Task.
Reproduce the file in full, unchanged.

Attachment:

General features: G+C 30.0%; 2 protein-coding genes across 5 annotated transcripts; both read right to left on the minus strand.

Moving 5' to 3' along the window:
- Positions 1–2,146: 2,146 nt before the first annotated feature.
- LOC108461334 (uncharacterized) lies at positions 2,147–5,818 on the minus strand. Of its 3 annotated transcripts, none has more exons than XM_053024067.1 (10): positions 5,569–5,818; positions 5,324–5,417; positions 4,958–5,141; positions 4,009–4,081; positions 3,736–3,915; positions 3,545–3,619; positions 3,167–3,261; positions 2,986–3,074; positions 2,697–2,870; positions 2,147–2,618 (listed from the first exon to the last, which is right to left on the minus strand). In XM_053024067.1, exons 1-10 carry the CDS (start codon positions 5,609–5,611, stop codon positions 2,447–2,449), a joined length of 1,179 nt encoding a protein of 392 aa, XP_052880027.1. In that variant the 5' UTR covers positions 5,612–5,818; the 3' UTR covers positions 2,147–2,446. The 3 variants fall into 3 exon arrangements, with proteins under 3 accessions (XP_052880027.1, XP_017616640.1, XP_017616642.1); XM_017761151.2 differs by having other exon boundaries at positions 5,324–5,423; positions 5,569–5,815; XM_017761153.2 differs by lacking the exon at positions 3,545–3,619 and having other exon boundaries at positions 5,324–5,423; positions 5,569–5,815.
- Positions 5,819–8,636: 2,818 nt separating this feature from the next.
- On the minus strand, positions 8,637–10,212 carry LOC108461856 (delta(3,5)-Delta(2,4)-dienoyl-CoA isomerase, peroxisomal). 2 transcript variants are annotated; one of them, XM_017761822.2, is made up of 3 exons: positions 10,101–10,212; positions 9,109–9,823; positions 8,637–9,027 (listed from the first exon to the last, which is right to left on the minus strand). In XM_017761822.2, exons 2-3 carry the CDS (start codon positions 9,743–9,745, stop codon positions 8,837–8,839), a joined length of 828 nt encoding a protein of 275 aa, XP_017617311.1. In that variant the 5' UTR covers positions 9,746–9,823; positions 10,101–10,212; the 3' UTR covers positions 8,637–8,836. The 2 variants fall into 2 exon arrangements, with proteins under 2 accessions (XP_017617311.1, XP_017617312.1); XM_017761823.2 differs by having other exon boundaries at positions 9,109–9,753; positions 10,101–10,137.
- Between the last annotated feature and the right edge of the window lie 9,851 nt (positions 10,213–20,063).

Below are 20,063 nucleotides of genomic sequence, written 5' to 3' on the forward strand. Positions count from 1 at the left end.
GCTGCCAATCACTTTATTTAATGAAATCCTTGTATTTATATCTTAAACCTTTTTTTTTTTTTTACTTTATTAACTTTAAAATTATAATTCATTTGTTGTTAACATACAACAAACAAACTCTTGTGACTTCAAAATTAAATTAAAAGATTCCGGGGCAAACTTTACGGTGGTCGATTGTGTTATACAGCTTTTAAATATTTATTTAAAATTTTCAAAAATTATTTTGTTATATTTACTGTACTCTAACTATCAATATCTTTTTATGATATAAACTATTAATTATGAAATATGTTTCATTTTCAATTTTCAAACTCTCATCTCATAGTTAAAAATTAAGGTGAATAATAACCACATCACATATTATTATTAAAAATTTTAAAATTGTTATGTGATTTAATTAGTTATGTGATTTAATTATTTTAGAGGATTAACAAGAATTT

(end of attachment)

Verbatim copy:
General features: G+C 30.0%; 2 protein-coding genes across 5 annotated transcripts; both read right to left on the minus strand.

Moving 5' to 3' along the window:
- Positions 1–2,146: 2,146 nt before the first annotated feature.
- LOC108461334 (uncharacterized) lies at positions 2,147–5,818 on the minus strand. Of its 3 annotated transcripts, none has more exons than XM_053024067.1 (10): positions 5,569–5,818; positions 5,324–5,417; positions 4,958–5,141; positions 4,009–4,081; positions 3,736–3,915; positions 3,545–3,619; positions 3,167–3,261; positions 2,986–3,074; positions 2,697–2,870; positions 2,147–2,618 (listed from the first exon to the last, which is right to left on the minus strand). In XM_053024067.1, exons 1-10 carry the CDS (start codon positions 5,609–5,611, stop codon positions 2,447–2,449), a joined length of 1,179 nt encoding a protein of 392 aa, XP_052880027.1. In that variant the 5' UTR covers positions 5,612–5,818; the 3' UTR covers positions 2,147–2,446. The 3 variants fall into 3 exon arrangements, with proteins under 3 accessions (XP_052880027.1, XP_017616640.1, XP_017616642.1); XM_017761151.2 differs by having other exon boundaries at positions 5,324–5,423; positions 5,569–5,815; XM_017761153.2 differs by lacking the exon at positions 3,545–3,619 and having other exon boundaries at positions 5,324–5,423; positions 5,569–5,815.
- Positions 5,819–8,636: 2,818 nt separating this feature from the next.
- On the minus strand, positions 8,637–10,212 carry LOC108461856 (delta(3,5)-Delta(2,4)-dienoyl-CoA isomerase, peroxisomal). 2 transcript variants are annotated; one of them, XM_017761822.2, is made up of 3 exons: positions 10,101–10,212; positions 9,109–9,823; positions 8,637–9,027 (listed from the first exon to the last, which is right to left on the minus strand). In XM_017761822.2, exons 2-3 carry the CDS (start codon positions 9,743–9,745, stop codon positions 8,837–8,839), a joined length of 828 nt encoding a protein of 275 aa, XP_017617311.1. In that variant the 5' UTR covers positions 9,746–9,823; positions 10,101–10,212; the 3' UTR covers positions 8,637–8,836. The 2 variants fall into 2 exon arrangements, with proteins under 2 accessions (XP_017617311.1, XP_017617312.1); XM_017761823.2 differs by having other exon boundaries at positions 9,109–9,753; positions 10,101–10,137.
- Between the last annotated feature and the right edge of the window lie 9,851 nt (positions 10,213–20,063).

Below are 20,063 nucleotides of genomic sequence, written 5' to 3' on the forward strand. Positions count from 1 at the left end.
GCTGCCAATCACTTTATTTAATGAAATCCTTGTATTTATATCTTAAACCTTTTTTTTTTTTTTACTTTATTAACTTTAAAATTATAATTCATTTGTTGTTAACATACAACAAACAAACTCTTGTGACTTCAAAATTAAATTAAAAGATTCCGGGGCAAACTTTACGGTGGTCGATTGTGTTATACAGCTTTTAAATATTTATTTAAAATTTTCAAAAATTATTTTGTTATATTTACTGTACTCTAACTATCAATATCTTTTTATGATATAAACTATTAATTATGAAATATGTTTCATTTTCAATTTTCAAACTCTCATCTCATAGTTAAAAATTAAGGTGAATAATAACCACATCACATATTATTATTAAAAATTTTAAAATTGTTATGTGATTTAATTAGTTATGTGATTTAATTATTTTAGAGGATTAACAAGAATTT